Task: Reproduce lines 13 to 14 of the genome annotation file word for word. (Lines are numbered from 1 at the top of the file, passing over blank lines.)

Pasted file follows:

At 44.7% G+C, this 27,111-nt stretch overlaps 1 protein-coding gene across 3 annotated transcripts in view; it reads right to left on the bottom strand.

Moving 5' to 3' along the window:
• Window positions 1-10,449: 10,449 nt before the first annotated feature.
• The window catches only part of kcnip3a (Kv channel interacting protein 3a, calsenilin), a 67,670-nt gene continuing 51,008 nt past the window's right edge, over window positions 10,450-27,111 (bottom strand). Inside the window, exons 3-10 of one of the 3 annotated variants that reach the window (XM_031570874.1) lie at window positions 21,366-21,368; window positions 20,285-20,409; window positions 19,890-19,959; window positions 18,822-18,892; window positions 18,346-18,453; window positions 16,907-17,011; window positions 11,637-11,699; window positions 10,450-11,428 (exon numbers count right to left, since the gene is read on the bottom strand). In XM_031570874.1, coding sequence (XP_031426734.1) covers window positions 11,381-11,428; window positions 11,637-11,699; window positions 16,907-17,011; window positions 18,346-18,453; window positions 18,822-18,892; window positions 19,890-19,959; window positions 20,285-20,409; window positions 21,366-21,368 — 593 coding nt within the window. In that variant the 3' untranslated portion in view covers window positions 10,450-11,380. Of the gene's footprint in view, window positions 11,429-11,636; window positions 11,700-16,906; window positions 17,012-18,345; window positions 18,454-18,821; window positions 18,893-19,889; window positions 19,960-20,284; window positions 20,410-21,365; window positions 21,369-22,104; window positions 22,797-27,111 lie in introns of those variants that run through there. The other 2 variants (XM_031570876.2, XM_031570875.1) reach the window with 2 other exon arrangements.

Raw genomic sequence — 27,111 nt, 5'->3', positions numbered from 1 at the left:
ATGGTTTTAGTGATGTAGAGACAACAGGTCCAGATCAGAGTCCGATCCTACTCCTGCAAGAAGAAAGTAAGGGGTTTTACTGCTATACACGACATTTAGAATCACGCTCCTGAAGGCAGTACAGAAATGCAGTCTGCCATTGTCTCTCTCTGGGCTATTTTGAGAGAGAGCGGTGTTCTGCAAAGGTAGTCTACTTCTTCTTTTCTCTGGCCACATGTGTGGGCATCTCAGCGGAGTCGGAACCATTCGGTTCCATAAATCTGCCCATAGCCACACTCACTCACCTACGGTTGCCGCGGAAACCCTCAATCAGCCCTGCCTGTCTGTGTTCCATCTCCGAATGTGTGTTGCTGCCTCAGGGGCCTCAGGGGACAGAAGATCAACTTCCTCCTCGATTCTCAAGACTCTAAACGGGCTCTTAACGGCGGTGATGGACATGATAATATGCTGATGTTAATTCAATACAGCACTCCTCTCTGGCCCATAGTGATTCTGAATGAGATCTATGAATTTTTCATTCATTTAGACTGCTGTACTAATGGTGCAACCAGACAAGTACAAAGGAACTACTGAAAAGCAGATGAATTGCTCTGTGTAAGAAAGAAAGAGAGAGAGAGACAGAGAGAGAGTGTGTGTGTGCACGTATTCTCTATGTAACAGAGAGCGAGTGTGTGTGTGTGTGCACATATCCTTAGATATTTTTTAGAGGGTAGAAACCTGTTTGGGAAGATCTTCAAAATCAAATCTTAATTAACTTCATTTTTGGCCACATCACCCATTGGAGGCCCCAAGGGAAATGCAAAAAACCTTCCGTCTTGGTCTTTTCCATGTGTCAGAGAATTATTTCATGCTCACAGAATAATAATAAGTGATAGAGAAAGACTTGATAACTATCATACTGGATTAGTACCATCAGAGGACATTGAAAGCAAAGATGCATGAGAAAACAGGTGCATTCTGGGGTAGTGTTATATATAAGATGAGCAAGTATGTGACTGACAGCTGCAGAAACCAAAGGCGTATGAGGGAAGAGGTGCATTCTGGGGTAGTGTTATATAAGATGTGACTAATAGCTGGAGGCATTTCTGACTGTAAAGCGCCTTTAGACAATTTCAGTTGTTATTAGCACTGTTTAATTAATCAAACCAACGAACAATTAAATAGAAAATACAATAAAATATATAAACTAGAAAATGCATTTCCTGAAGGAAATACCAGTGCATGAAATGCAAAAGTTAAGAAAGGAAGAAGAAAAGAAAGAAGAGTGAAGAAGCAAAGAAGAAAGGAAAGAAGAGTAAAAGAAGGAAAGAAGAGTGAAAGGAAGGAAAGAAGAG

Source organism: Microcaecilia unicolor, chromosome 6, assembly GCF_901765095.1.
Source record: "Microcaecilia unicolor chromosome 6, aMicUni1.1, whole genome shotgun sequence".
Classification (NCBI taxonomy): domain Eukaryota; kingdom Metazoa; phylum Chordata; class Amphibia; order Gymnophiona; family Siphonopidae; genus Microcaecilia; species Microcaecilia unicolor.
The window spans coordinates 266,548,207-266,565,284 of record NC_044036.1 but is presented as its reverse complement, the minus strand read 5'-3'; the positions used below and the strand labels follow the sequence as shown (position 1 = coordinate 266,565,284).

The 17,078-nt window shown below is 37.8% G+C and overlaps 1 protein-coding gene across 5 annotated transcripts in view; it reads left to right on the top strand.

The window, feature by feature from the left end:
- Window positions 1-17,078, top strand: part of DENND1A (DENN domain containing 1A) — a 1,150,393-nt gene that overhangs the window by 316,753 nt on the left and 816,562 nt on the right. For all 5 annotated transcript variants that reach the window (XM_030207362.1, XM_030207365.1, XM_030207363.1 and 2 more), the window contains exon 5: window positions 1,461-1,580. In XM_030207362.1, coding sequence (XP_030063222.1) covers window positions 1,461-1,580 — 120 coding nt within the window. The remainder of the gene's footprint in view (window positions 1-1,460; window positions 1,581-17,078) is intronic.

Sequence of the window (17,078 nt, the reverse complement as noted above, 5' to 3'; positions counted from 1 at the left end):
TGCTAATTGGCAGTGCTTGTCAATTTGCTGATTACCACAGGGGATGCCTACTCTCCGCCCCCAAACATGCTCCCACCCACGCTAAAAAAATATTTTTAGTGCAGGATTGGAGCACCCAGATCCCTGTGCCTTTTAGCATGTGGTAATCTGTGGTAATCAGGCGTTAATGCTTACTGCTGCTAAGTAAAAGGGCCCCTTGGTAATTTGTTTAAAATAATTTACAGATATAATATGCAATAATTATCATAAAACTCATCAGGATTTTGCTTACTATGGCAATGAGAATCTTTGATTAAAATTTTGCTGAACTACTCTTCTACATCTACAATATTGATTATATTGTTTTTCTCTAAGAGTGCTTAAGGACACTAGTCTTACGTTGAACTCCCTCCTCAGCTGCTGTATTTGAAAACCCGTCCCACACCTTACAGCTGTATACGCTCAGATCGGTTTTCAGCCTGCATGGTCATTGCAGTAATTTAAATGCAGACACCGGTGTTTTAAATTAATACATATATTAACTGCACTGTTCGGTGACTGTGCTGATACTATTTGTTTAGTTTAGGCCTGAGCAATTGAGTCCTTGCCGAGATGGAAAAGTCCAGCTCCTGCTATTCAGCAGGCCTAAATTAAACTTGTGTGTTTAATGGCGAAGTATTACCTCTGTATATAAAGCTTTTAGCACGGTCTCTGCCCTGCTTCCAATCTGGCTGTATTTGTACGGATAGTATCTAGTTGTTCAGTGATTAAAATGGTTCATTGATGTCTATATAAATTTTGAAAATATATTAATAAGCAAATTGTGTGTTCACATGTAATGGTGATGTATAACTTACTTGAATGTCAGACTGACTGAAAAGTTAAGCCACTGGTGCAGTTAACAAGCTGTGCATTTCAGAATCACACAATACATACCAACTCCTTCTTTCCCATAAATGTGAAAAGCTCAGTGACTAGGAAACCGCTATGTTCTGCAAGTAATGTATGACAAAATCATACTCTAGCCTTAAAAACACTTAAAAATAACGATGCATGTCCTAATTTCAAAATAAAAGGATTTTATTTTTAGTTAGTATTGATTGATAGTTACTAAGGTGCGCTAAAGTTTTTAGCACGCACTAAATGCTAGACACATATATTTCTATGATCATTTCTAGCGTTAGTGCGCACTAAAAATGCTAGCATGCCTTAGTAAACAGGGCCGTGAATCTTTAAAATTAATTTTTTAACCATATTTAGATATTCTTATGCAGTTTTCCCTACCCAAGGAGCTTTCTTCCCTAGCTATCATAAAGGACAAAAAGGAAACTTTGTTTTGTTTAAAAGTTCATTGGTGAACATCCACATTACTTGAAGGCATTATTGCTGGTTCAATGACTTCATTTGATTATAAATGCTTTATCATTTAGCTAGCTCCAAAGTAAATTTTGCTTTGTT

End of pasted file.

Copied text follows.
- Window positions 1-17,078, top strand: part of DENND1A (DENN domain containing 1A) — a 1,150,393-nt gene that overhangs the window by 316,753 nt on the left and 816,562 nt on the right. For all 5 annotated transcript variants that reach the window (XM_030207362.1, XM_030207365.1, XM_030207363.1 and 2 more), the window contains exon 5: window positions 1,461-1,580. In XM_030207362.1, coding sequence (XP_030063222.1) covers window positions 1,461-1,580 — 120 coding nt within the window. The remainder of the gene's footprint in view (window positions 1-1,460; window positions 1,581-17,078) is intronic.

Sequence of the window (17,078 nt, the reverse complement as noted above, 5' to 3'; positions counted from 1 at the left end):